Universities should ignore the exchequer and set their own fees, says Richard Mawditt
Levels of tuition fees have become inextricably linked to what the Government is prepared to pay for higher education, rather than to what is an appropriate level for the universities to charge. In contemplating further change of the systems of charging fees I question the reason for separate elements of tuition fees and direct exchequer support, particularly for undergraduate education.
In medieval times, indeed until education was reformed in this century, the level of fee was what the universities felt was appropriate and what the individual paid rested very much on the contributions which the universities received from benefactions, donations, endowments and revenue from their estates. Even with state awards and bursaries and scholarships from the public purse only a quarter of university revenue came from tuition fees until some 40 years ago.
Robbins and the subsequent decision that all who qualified for higher education should receive free tuition paid for by the state (albeit means-tested until 1977), it was still a matter of educational policy first and pricing second. With a system of financial planning through a well-established quinquennial process the fee levels remained relatively stable. The direct government subsidy became the variable - and therefore indirectly the mechanism controlling what the cost of higher education should be, rather than what it might be if institutions were independent from a fees cartel and levied fees accordingly.
I covet those halcyon days but they were prejudiced by the economic effects of the mid-1970s when an economic recession and rampant inflation killed off the quinquennial system.
The nation then entered a period of mixing and matching the levels of central and local government support for tuition fees in support of a quota system which was rarely understood and less often effective. Today we still have a system of direct grant and a disjointed process of collecting tuition fees.
We have, however, been through a recent age of sophistication in the analysis of costs and the allocation of resources - both external and internal - to our universities. We believe we know how much the different levels of education and different subject groups now cost and our higher education policy still recognises the provision of free tuition for undergraduates at least. It may be more difficult to analyse the costs of research and undergraduate teaching but could be well argued in a number of different ways how much an undergraduate should contribute towards the research programme and if at all subsidise the doctoral research.
The flexibility of degree courses with movement between full-time and part-time programmes, modularity, easier credit transfer arrangements and a further significant incline in entry into higher education will make pricing and charging an art form demanding more sophisticated systems. How rewarding it would be to replace the present inadequate levels imposed for tuition fees, particularly for the ever increasing numbers of part-timers, with a system based on what provision really costs.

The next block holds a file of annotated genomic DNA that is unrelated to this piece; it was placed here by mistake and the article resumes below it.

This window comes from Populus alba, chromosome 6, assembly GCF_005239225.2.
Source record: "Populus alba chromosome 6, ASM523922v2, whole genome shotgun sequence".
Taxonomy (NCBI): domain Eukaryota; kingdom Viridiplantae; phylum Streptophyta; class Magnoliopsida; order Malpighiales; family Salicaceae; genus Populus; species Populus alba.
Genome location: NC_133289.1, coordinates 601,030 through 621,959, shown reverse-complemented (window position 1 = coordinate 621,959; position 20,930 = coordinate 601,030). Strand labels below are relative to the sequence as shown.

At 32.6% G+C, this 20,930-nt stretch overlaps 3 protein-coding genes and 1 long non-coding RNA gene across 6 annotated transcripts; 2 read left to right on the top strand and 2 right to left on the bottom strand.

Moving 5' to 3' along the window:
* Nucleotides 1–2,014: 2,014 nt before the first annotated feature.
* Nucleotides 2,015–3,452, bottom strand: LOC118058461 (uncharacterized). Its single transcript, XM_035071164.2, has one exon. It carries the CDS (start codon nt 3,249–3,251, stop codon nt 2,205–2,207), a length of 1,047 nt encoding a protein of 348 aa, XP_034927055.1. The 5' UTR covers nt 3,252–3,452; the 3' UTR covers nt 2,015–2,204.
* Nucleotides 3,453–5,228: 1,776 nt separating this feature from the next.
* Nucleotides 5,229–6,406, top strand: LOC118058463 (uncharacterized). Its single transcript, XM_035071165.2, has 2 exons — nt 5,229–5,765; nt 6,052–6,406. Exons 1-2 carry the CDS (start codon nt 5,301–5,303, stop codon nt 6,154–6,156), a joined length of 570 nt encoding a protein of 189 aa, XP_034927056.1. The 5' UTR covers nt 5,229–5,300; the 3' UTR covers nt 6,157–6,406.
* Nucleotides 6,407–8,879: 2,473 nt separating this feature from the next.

Why, in these days of cost enlightenment, should the universities not move to a simple process of determining and imposing student fees subject by subject, university by university and have the fortitude to stand on their own with a fees mechanism to fund all their resource needs? The universities would price undergraduate learning accordingly and the state might or might not meet that full commitment. Higher education would become a marketplace in which the individual entering university would have a choice. It would also be for society to decide whether the undergraduate should be paid for entirely by the state or by the student customer. The universities would then get on with the business of providing properly costed quality education.
Michael Sadler wrote in 1915: "In the new universities, care should be taken to keep up the fee income. Provided there are plenty of scholarships with maintenance allowances, and of free places for intellectually promising students from homes in which the family income is slender, it is a good thing to require a substantial fee for university or higher technological training. The parents and undergraduates alike are invigorated by having to make a deliberate sacrifice of pleasure or comfort in order to get access to higher education. At the same time, admission to all educational institutions helped from public funds should be strictly limited to those students, whether fee-paying or not, who are intellectually qualified and industrious". He adds: "The theory that all education should be free is based on a psychological mistake. Very many people (not all) value a thing more highly if they have to pay for it. Education is indeed too costly a thing to be self supporting in all its forms."
If we sadly have to forsake Robbins should we not welcome back Sadler? Universities, with their new processes of quality assurance, evaluation and appraisal of departments and individuals have more of a responsibility to themselves than to the exchequer.
As we wait for Dearing and witness once again the witterings of those who do or do not favour top-up fees, I hope the system will be brave enough to move away from the perennial tampering which has not served us well recently, take out a clean sheet of paper and have the courage to start again.
Richard Mawditt is director of the international centre for higher education management, University of Bath.